American Association for Cancer Research
10780432ccr160870-sup-164710_1_supp_3536367_98kjml.pptx (133.53 kB)

Supplemental Figures 1-2 from Tumor-Derived CCL2 Mediates Resistance to Radiotherapy in Pancreatic Ductal Adenocarcinoma

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posted on 2023-03-31, 20:01 authored by Anusha Kalbasi, Chad Komar, Graham M. Tooker, Mingen Liu, Jae W. Lee, Whitney L. Gladney, Edgar Ben-Josef, Gregory L. Beatty

Supplemental Figure 1: Flow cytometry gating strategy; Supplemental Figure 2: T cell infiltration is not altered by ablative RT


Conquer Cancer Foundation


Abramson Cancer Center-Radiation Oncology

Damon Runyon Cancer Research Foundation

Nadia's Gift Foundation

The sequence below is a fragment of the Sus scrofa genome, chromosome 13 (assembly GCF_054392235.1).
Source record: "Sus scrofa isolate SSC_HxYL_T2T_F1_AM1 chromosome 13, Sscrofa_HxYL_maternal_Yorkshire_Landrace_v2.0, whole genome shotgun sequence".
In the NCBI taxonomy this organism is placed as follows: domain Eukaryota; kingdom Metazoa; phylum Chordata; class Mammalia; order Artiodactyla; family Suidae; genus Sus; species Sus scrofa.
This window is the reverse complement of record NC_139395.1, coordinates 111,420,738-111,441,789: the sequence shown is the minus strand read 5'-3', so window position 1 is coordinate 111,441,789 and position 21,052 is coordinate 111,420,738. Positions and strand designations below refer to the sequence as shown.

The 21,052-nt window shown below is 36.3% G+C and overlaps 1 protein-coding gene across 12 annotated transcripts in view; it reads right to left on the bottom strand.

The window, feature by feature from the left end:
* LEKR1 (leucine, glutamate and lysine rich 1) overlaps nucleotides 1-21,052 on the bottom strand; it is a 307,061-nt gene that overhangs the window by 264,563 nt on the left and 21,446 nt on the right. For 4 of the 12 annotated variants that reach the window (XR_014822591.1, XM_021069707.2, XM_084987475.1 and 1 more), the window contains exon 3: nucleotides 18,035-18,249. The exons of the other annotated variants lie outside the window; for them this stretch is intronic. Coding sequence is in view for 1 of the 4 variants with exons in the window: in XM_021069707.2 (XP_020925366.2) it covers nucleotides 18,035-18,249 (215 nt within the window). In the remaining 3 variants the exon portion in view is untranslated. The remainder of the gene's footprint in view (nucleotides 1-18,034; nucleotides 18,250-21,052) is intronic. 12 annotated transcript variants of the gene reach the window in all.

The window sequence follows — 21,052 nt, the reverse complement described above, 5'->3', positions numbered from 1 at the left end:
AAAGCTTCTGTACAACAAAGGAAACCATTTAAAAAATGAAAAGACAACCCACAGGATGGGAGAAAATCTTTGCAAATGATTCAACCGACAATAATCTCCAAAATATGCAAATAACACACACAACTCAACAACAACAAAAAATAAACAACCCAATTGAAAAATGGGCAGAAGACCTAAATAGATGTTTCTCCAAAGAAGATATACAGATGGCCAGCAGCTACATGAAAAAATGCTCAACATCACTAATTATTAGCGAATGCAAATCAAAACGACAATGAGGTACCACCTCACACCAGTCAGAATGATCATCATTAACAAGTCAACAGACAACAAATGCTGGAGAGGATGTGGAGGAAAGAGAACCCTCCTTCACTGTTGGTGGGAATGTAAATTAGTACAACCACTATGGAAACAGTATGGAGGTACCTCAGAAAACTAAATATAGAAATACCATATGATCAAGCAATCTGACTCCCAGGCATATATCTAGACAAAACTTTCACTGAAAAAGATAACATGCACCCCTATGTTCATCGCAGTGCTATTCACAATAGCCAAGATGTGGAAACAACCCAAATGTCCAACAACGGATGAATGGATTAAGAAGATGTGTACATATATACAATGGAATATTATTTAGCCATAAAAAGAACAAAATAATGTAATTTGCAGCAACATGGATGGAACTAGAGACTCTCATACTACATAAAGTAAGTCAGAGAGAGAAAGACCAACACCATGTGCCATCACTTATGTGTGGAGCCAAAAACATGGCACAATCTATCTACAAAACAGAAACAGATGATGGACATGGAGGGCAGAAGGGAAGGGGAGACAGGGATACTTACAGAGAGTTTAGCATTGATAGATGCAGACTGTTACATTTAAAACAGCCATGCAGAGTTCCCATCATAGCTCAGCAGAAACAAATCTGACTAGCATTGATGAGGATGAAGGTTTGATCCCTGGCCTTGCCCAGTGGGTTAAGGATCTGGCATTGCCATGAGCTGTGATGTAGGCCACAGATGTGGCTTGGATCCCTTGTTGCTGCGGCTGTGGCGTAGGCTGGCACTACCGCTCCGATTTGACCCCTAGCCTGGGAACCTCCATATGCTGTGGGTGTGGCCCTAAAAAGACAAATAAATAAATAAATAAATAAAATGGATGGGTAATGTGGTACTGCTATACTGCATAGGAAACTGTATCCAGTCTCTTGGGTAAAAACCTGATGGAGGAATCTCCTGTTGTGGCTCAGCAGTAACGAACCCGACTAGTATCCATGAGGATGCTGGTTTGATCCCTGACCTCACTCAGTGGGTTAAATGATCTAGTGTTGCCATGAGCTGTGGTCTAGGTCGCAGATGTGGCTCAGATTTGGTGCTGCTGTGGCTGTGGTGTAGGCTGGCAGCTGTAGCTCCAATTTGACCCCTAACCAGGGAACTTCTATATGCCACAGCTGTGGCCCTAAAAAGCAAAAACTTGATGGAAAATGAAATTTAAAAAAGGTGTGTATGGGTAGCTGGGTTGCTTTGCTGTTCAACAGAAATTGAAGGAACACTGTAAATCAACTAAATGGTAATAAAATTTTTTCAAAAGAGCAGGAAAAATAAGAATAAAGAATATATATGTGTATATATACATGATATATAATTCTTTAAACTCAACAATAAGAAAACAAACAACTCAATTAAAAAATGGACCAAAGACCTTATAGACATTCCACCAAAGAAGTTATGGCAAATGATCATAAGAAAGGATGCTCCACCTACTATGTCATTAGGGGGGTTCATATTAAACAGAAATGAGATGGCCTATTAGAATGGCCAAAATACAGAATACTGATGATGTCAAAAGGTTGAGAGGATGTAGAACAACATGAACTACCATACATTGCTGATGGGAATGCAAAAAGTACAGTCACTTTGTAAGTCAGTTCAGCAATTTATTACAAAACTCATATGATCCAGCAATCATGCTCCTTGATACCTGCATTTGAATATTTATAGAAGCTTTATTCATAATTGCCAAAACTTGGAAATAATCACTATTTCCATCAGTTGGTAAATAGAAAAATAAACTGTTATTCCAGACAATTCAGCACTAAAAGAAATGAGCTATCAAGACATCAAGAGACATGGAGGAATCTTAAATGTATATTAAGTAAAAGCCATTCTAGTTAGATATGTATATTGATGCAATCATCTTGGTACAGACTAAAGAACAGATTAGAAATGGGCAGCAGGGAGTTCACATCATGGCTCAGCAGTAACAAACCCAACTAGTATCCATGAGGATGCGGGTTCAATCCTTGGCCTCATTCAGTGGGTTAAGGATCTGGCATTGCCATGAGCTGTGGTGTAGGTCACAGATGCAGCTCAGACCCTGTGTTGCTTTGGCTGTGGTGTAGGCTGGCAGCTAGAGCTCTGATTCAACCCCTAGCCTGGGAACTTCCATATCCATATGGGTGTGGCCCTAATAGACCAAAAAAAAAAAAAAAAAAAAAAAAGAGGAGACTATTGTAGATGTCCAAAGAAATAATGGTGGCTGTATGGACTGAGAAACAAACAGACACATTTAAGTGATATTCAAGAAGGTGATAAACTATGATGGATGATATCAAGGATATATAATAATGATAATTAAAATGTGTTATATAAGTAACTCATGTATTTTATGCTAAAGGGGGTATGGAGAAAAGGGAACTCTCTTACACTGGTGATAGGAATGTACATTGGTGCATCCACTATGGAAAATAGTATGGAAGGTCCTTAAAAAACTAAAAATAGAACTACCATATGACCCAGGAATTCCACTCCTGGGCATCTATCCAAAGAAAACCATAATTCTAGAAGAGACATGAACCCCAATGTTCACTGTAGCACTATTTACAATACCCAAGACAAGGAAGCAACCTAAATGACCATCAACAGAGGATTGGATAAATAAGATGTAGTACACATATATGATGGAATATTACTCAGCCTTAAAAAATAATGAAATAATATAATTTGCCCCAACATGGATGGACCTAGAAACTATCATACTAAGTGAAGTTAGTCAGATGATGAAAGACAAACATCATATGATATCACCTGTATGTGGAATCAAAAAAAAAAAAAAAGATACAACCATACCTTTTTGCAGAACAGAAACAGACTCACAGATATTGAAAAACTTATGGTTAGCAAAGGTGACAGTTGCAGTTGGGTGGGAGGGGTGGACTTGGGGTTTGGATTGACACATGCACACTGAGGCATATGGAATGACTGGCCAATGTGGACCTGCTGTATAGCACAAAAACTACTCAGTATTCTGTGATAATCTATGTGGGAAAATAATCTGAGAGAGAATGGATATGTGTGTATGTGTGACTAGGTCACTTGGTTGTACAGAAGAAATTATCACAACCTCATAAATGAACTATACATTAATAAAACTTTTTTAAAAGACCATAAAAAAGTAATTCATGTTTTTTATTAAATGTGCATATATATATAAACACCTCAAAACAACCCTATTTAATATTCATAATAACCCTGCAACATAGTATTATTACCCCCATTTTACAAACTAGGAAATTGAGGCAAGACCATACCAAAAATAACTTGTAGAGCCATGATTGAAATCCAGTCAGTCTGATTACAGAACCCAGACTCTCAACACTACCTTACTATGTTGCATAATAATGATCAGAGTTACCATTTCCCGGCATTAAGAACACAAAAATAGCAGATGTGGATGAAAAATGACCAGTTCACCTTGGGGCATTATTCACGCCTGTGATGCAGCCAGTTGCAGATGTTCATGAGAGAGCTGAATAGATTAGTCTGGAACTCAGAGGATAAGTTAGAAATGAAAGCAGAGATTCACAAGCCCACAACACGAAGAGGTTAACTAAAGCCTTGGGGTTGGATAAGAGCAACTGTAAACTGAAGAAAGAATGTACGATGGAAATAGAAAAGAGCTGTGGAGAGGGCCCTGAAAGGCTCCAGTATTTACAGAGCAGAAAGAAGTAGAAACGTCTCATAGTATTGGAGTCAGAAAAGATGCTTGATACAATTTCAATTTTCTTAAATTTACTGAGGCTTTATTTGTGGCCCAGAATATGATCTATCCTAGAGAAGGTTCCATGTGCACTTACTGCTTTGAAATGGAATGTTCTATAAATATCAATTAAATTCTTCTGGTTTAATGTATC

Purpose: Local tumor growth is a major cause of morbidity and mortality in nearly 30% of patients with pancreatic ductal adenocarcinoma (PDAC). Radiotherapy is commonly used for local disease control in PDAC, but its efficacy is limited. We studied the impact of selectively intervening on radiotherapy-induced inflammation as an approach to overcome resistance to radiotherapy in PDAC.Experimental Design: PDAC cell lines derived from primary pancreatic tumors arising spontaneously in KrasLSL-G12D/+;Trp53LSL-R172H/+;Pdx-1 Cre mice were implanted into syngeneic mice and tumors were focally irradiated using the Small Animal Radiation Research Platform (SARRP). We determined the impact of depleting T cells and Ly6C+ monocytes as well as inhibiting the chemokine CCL2 on radiotherapy efficacy. Tumors were analyzed by flow cytometry and IHC to detect changes in leukocyte infiltration, tumor viability, and vascularity. Assays were performed on tumor tissues to detect cytokines and gene expression.Results: Ablative radiotherapy alone had minimal impact on PDAC growth but led to a significant increase in CCL2 production by tumor cells and recruitment of Ly6C+CCR2+ monocytes. A neutralizing anti-CCL2 antibody selectively inhibited radiotherapy-dependent recruitment of monocytes/macrophages and delayed tumor growth but only in combination with radiotherapy (P < 0.001). This antitumor effect was associated with decreased tumor proliferation and vascularity. Genetic deletion of CCL2 in PDAC cells also improved radiotherapy efficacy.Conclusions: PDAC responds to radiotherapy by producing CCL2, which recruits Ly6C+CCR2+ monocytes to support tumor proliferation and neovascularization after radiotherapy. Disrupting the CCL2–CCR2 axis in combination with radiotherapy holds promise for improving radiotherapy efficacy in PDAC. Clin Cancer Res; 23(1); 137–48. ©2016 AACR.